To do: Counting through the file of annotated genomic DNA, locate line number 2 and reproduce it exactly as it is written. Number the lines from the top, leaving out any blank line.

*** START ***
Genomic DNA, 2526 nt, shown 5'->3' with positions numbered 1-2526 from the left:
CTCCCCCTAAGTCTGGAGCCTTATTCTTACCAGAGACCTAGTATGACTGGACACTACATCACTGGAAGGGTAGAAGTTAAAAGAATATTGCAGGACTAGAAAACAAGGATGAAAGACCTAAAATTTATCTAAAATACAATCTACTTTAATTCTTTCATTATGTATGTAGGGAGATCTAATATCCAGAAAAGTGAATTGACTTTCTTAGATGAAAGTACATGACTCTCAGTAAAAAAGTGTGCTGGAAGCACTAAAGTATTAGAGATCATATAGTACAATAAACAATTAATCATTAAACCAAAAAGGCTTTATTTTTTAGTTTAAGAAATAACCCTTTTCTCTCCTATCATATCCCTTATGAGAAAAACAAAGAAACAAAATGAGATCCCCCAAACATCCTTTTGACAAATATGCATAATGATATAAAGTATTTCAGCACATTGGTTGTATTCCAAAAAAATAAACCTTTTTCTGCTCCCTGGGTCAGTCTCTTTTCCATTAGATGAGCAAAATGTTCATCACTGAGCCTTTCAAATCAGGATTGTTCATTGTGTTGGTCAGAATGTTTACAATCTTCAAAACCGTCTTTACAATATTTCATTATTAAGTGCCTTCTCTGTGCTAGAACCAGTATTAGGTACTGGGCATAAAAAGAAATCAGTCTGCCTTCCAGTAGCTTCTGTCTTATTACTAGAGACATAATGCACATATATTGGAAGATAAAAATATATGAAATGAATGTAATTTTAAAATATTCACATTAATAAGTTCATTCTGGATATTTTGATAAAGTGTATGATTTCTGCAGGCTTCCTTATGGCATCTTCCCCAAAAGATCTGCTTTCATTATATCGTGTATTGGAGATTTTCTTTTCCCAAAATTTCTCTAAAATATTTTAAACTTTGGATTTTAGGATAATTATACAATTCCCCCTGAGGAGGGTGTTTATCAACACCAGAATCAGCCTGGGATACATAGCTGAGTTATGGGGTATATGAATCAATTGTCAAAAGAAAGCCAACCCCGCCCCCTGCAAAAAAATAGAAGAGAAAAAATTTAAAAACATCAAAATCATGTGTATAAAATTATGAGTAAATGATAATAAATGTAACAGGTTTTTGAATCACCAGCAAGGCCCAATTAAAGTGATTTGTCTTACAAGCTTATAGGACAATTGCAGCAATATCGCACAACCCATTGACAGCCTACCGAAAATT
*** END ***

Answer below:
CTCCCCCTAAGTCTGGAGCCTTATTCTTACCAGAGACCTAGTATGACTGGACACTACATCACTGGAAGGGTAGAAGTTAAAAGAATATTGCAGGACTAGAAAACAAGGATGAAAGACCTAAAATTTATCTAAAATACAATCTACTTTAATTCTTTCATTATGTATGTAGGGAGATCTAATATCCAGAAAAGTGAATTGACTTTCTTAGATGAAAGTACATGACTCTCAGTAAAAAAGTGTGCTGGAAGCACTAAAGTATTAGAGATCATATAGTACAATAAACAATTAATCATTAAACCAAAAAGGCTTTATTTTTTAGTTTAAGAAATAACCCTTTTCTCTCCTATCATATCCCTTATGAGAAAAACAAAGAAACAAAATGAGATCCCCCAAACATCCTTTTGACAAATATGCATAATGATATAAAGTATTTCAGCACATTGGTTGTATTCCAAAAAAATAAACCTTTTTCTGCTCCCTGGGTCAGTCTCTTTTCCATTAGATGAGCAAAATGTTCATCACTGAGCCTTTCAAATCAGGATTGTTCATTGTGTTGGTCAGAATGTTTACAATCTTCAAAACCGTCTTTACAATATTTCATTATTAAGTGCCTTCTCTGTGCTAGAACCAGTATTAGGTACTGGGCATAAAAAGAAATCAGTCTGCCTTCCAGTAGCTTCTGTCTTATTACTAGAGACATAATGCACATATATTGGAAGATAAAAATATATGAAATGAATGTAATTTTAAAATATTCACATTAATAAGTTCATTCTGGATATTTTGATAAAGTGTATGATTTCTGCAGGCTTCCTTATGGCATCTTCCCCAAAAGATCTGCTTTCATTATATCGTGTATTGGAGATTTTCTTTTCCCAAAATTTCTCTAAAATATTTTAAACTTTGGATTTTAGGATAATTATACAATTCCCCCTGAGGAGGGTGTTTATCAACACCAGAATCAGCCTGGGATACATAGCTGAGTTATGGGGTATATGAATCAATTGTCAAAAGAAAGCCAACCCCGCCCCCTGCAAAAAAATAGAAGAGAAAAAATTTAAAAACATCAAAATCATGTGTATAAAATTATGAGTAAATGATAATAAATGTAACAGGTTTTTGAATCACCAGCAAGGCCCAATTAAAGTGATTTGTCTTACAAGCTTATAGGACAATTGCAGCAATATCGCACAACCCATTGACAGCCTACCGAAAATT